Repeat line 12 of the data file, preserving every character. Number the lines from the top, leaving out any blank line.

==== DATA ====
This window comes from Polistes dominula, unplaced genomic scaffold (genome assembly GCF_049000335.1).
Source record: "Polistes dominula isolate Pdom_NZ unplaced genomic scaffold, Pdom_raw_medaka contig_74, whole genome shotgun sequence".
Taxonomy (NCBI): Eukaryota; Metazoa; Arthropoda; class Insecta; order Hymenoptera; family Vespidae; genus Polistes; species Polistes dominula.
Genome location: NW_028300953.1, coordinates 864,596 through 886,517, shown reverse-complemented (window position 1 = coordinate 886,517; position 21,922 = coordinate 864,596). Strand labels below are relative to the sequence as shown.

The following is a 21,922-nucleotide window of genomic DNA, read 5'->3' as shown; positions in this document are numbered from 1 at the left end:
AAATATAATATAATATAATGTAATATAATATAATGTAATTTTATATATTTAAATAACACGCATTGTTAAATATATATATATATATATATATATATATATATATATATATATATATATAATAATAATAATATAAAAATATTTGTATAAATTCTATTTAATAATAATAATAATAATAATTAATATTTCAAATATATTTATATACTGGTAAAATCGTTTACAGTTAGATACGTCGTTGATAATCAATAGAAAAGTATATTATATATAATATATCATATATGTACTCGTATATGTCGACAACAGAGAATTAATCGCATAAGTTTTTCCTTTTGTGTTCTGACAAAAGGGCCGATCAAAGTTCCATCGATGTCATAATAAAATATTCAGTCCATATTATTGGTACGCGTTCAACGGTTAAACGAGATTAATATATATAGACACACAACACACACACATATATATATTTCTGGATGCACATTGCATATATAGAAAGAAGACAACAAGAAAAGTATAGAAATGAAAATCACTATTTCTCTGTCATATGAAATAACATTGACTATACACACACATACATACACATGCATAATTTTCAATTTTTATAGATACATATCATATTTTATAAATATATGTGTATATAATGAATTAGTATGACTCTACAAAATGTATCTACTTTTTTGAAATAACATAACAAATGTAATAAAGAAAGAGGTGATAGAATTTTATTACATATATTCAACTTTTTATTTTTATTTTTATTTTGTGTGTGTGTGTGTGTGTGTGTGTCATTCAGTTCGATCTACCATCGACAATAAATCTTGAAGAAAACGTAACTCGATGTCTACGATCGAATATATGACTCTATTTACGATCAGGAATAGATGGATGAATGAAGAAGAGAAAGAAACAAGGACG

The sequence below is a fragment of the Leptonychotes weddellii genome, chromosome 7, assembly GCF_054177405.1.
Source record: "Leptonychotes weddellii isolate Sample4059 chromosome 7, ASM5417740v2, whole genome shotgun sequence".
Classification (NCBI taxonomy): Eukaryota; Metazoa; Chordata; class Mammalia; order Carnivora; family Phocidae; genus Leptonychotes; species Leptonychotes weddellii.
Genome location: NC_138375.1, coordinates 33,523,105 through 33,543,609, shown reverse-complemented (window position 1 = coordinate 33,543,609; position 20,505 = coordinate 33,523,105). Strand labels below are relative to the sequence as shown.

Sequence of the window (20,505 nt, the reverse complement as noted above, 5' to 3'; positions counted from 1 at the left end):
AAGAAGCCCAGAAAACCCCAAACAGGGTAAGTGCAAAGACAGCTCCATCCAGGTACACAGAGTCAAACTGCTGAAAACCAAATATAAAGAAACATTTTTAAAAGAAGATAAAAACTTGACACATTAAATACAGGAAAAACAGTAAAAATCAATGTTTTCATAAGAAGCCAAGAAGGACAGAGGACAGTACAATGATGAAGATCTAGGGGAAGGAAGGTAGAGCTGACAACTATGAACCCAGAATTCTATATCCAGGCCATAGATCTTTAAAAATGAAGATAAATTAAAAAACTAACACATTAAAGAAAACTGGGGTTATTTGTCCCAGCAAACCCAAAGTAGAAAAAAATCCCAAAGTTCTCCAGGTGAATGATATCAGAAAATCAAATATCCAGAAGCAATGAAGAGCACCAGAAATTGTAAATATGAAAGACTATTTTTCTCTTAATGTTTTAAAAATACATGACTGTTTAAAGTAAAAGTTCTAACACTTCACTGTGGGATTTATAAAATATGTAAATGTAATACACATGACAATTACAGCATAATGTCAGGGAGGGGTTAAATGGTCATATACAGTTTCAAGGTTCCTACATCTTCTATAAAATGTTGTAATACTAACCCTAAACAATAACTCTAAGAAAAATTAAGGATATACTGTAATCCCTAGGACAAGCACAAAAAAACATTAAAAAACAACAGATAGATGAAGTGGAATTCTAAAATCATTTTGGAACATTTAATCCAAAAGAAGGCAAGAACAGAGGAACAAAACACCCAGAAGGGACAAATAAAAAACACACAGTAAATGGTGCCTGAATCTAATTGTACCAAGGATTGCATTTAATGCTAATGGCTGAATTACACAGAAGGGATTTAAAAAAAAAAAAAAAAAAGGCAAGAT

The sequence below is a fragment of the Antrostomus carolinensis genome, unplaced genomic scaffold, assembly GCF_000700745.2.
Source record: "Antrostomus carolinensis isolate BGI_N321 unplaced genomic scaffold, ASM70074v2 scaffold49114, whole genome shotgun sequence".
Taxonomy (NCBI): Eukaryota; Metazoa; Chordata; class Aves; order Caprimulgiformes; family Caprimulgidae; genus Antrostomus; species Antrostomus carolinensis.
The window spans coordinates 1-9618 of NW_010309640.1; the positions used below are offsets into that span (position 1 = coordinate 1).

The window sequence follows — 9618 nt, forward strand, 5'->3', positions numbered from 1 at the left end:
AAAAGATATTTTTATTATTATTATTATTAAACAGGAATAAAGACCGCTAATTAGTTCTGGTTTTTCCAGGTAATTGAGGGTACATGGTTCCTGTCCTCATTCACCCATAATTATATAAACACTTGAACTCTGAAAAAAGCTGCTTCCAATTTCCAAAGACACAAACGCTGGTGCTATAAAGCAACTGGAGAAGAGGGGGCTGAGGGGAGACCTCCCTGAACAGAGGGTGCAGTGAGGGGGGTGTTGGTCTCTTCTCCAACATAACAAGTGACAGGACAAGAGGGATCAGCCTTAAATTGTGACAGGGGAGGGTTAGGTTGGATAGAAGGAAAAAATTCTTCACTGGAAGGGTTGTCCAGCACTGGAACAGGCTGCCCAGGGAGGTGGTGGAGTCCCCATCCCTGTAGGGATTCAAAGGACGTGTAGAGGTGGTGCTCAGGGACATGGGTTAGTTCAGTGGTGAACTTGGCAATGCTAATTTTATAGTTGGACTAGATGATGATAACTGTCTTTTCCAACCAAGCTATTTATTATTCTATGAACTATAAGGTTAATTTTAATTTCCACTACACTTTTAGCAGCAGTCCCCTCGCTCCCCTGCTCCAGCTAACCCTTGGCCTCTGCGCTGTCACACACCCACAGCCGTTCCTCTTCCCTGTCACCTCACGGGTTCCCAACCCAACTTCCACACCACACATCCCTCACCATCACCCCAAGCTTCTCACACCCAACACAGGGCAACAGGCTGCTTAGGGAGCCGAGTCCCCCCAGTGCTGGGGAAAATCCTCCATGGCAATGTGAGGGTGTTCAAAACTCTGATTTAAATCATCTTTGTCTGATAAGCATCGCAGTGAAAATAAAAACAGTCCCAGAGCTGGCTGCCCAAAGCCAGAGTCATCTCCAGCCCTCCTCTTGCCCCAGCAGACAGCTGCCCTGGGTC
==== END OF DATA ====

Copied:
AAGAAGCCCAGAAAACCCCAAACAGGGTAAGTGCAAAGACAGCTCCATCCAGGTACACAGAGTCAAACTGCTGAAAACCAAATATAAAGAAACATTTTTAAAAGAAGATAAAAACTTGACACATTAAATACAGGAAAAACAGTAAAAATCAATGTTTTCATAAGAAGCCAAGAAGGACAGAGGACAGTACAATGATGAAGATCTAGGGGAAGGAAGGTAGAGCTGACAACTATGAACCCAGAATTCTATATCCAGGCCATAGATCTTTAAAAATGAAGATAAATTAAAAAACTAACACATTAAAGAAAACTGGGGTTATTTGTCCCAGCAAACCCAAAGTAGAAAAAAATCCCAAAGTTCTCCAGGTGAATGATATCAGAAAATCAAATATCCAGAAGCAATGAAGAGCACCAGAAATTGTAAATATGAAAGACTATTTTTCTCTTAATGTTTTAAAAATACATGACTGTTTAAAGTAAAAGTTCTAACACTTCACTGTGGGATTTATAAAATATGTAAATGTAATACACATGACAATTACAGCATAATGTCAGGGAGGGGTTAAATGGTCATATACAGTTTCAAGGTTCCTACATCTTCTATAAAATGTTGTAATACTAACCCTAAACAATAACTCTAAGAAAAATTAAGGATATACTGTAATCCCTAGGACAAGCACAAAAAAACATTAAAAAACAACAGATAGATGAAGTGGAATTCTAAAATCATTTTGGAACATTTAATCCAAAAGAAGGCAAGAACAGAGGAACAAAACACCCAGAAGGGACAAATAAAAAACACACAGTAAATGGTGCCTGAATCTAATTGTACCAAGGATTGCATTTAATGCTAATGGCTGAATTACACAGAAGGGATTTAAAAAAAAAAAAAAAAAAGGCAAGAT